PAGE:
Evaluating differences between CAT4 scores

Evaluating a difference between two scores, whether scores on two different tests or scores on the same test on two occasions, has to be a three-stage process.

Statistical significance of differences

First, it needs to be decided if the difference is large enough to be considered as ‘real’ rather than just a result of having imprecisely measured the two scores. This depends upon the test reliability of each of the two scores and, hence, the ‘noise’ around each one.

The measurement error when calculating a difference between two scores is evaluated using a coefficient called the standard error of measurement difference (SEMdiff).

The SEMdiff for CAT4 scores is approximately seven standard score points. Consequently, if two scores are more than seven SAS points apart, it is 68% likely that they are real, and if they are 11 points apart, the likelihood is 90% that the difference is a real one.

Rarity of differences

Second, if the difference is ‘real’ or statistically significant, then the unusualness or rarity of the difference has to be evaluated. A significant difference can sometimes be very common. For example, if you use a millimetre ruler to measure a boy’s height when he is seven and then again when he is eight, the difference between these two heights can be measured very accurately to within two millimetres. Therefore ‘real’ or statistically significant differences will be very common in a sample of boys because the difference between the heights is likely to be substantially greater than two millimetres in almost all cases.

The spread of difference in scores can be determined either directly from the data or by a formula that takes into account the spread of scores on each test and the correlation between the two sets of scores. If the sample size is large enough, the two methods will produce very similar results; this was the case for the standardisation of CAT4. The formula used is:

where SD1 and SD2 are the standard deviations of the scores on each test and r12 is the correlation between the two tests.

When looking at differences between a child’s scores on the same battery on two occasions (e.g. Verbal in Year 7 and Verbal in Year 8) the table below can be used1. For example, a score increase of 11 SAS points or more will occur with between 10% and 15% of children, but a decrease of 17 or more points will occur with only the most extreme 5%.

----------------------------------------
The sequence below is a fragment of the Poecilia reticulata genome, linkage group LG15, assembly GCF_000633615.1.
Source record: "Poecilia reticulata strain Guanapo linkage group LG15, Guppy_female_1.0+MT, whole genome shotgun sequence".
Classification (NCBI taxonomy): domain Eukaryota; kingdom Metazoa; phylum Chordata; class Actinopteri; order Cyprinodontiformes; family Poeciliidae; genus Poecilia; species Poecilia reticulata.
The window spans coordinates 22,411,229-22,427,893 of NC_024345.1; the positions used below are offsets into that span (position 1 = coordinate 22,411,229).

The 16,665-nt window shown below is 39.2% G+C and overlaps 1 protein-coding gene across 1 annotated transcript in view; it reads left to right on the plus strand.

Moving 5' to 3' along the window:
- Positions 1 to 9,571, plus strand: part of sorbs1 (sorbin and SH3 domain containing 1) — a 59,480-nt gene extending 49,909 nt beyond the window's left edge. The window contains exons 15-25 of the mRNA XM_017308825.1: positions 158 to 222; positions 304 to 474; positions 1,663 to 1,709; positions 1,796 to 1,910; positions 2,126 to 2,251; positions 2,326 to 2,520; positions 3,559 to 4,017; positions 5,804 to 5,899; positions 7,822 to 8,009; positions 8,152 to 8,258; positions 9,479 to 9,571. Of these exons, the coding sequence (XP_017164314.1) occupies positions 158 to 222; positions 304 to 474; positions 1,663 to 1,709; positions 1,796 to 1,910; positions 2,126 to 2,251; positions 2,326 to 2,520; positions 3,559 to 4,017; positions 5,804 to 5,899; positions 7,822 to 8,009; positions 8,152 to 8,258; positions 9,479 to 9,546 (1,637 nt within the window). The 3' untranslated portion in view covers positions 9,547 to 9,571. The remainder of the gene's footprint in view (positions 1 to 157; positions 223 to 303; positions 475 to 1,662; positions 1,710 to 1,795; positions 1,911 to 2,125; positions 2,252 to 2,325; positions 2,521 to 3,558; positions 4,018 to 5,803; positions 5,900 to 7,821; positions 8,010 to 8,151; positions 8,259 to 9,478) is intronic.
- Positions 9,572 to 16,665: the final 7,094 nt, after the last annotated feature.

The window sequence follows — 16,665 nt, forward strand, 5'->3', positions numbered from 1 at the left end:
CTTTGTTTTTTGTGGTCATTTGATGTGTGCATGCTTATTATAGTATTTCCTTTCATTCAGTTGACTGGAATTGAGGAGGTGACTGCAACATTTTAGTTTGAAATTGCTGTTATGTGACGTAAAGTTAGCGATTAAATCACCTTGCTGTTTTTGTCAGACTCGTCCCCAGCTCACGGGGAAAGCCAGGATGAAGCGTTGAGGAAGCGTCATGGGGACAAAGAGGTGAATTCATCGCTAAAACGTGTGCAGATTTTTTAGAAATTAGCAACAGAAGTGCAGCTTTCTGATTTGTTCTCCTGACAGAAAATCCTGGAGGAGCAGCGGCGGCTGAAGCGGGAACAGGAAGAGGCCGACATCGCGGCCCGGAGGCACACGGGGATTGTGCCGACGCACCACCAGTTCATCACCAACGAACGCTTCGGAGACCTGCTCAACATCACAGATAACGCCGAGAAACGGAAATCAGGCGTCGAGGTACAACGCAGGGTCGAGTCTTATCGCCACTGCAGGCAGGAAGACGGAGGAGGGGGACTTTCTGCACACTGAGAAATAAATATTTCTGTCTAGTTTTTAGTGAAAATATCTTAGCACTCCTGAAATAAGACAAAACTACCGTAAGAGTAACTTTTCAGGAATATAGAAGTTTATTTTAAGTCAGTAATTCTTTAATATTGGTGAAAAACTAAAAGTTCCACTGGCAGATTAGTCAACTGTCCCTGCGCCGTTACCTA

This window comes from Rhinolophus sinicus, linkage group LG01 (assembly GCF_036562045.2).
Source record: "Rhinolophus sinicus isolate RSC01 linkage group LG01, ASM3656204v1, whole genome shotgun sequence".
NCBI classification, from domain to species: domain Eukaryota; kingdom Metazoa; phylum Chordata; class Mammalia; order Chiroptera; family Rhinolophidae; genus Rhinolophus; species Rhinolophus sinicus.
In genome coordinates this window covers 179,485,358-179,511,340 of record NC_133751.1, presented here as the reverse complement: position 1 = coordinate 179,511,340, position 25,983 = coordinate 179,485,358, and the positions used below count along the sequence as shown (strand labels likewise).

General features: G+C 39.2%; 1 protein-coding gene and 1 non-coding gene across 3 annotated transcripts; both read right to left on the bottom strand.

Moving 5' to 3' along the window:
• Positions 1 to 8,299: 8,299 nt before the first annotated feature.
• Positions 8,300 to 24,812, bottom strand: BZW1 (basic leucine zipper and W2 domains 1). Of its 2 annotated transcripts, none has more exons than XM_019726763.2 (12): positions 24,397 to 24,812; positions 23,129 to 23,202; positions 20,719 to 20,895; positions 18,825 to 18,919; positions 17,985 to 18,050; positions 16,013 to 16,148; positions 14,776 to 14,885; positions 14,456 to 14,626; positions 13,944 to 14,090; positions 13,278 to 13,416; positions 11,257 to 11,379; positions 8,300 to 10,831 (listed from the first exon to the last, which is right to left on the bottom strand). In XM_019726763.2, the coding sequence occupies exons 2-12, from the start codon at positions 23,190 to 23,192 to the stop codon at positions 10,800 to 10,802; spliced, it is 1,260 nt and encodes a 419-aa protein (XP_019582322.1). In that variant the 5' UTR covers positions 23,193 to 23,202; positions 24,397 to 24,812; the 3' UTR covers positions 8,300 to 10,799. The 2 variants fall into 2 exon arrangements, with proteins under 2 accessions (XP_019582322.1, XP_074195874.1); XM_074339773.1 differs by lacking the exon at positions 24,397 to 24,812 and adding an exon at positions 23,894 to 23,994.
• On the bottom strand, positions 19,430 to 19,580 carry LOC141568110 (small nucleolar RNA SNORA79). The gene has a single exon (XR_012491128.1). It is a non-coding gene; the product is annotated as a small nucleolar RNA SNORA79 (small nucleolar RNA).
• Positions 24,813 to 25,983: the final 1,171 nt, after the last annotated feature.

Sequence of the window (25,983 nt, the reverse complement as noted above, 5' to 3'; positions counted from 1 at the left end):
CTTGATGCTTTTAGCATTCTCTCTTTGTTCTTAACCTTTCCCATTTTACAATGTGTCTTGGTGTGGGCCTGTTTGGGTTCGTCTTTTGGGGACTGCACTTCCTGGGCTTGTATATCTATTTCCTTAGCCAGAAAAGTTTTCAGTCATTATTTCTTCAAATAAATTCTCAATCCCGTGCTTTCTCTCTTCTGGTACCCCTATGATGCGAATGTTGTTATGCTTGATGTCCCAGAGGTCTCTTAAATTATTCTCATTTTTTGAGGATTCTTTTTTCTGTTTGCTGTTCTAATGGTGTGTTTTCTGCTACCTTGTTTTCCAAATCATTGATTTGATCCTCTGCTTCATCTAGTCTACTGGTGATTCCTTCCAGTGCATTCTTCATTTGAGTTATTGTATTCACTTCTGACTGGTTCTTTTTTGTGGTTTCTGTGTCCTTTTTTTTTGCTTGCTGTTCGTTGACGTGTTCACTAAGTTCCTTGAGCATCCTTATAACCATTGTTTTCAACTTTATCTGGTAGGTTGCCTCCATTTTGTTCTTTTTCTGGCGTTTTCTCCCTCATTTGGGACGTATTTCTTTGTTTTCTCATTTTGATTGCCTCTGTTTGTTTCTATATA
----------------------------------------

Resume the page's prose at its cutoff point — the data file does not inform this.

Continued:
When looking at score differences between different batteries (e.g. Quantitative and Nonverbal), this table should be used instead2. The SAS score differences are larger in this situation because the two measures are of different underlying mental processes and so tend to be less highly correlated than two scores on the same test.

1 The figures in the table have assumed a mean correlation of 0.8 between the two occasions.

2 The figures in the table have assumed a mean correlation of 0.7 between pairs of batteries.

Practical significance of differences

Finally, it needs to be remembered that a difference between two batteries which occurs commonly in the general population is not necessarily insignificant. It can indicate a real, albeit common, difference between the development of the cognitive abilities underlying the two battery scores, with implications for the ways in which the student concerned is likely to progress academically. Such differences need to be interpreted in the light of all that is known of a student’s background and educational record. For example, students who have a background of poor socio-economic and educational opportunities who gain higher scores for Nonverbal Reasoning than for Verbal Reasoning may not have any real difference between their abilities to reason with words and with shapes. Instead, they may not have had the chance to acquire the basic reading and word knowledge needed to perform well on the verbal tasks. On the other hand, if they have good socio-economic and educational backgrounds, then the score difference may suggest that there is a genuine difference in abilities to think with words and with shapes.